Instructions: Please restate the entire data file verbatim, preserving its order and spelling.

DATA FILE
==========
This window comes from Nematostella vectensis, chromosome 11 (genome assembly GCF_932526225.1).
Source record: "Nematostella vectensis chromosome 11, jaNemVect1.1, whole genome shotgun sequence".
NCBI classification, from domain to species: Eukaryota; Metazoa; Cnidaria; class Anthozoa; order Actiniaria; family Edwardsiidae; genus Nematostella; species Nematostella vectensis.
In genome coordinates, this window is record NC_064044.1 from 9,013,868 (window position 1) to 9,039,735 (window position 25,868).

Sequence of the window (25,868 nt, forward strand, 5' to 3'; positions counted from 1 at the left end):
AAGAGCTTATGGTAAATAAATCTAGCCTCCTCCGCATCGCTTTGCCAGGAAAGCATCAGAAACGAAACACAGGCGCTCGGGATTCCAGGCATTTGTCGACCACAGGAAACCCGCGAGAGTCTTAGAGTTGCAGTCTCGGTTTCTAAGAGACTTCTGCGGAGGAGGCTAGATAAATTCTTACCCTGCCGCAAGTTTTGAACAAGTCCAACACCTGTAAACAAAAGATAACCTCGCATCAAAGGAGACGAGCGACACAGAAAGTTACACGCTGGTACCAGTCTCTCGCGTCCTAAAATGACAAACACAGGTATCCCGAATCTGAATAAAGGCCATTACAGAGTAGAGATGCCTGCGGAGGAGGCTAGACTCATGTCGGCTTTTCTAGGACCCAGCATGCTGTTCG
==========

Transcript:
This window comes from Nematostella vectensis, chromosome 11 (genome assembly GCF_932526225.1).
Source record: "Nematostella vectensis chromosome 11, jaNemVect1.1, whole genome shotgun sequence".
NCBI classification, from domain to species: Eukaryota; Metazoa; Cnidaria; class Anthozoa; order Actiniaria; family Edwardsiidae; genus Nematostella; species Nematostella vectensis.
In genome coordinates, this window is record NC_064044.1 from 9,013,868 (window position 1) to 9,039,735 (window position 25,868).

Sequence of the window (25,868 nt, forward strand, 5' to 3'; positions counted from 1 at the left end):
AAGAGCTTATGGTAAATAAATCTAGCCTCCTCCGCATCGCTTTGCCAGGAAAGCATCAGAAACGAAACACAGGCGCTCGGGATTCCAGGCATTTGTCGACCACAGGAAACCCGCGAGAGTCTTAGAGTTGCAGTCTCGGTTTCTAAGAGACTTCTGCGGAGGAGGCTAGATAAATTCTTACCCTGCCGCAAGTTTTGAACAAGTCCAACACCTGTAAACAAAAGATAACCTCGCATCAAAGGAGACGAGCGACACAGAAAGTTACACGCTGGTACCAGTCTCTCGCGTCCTAAAATGACAAACACAGGTATCCCGAATCTGAATAAAGGCCATTACAGAGTAGAGATGCCTGCGGAGGAGGCTAGACTCATGTCGGCTTTTCTAGGACCCAGCATGCTGTTCG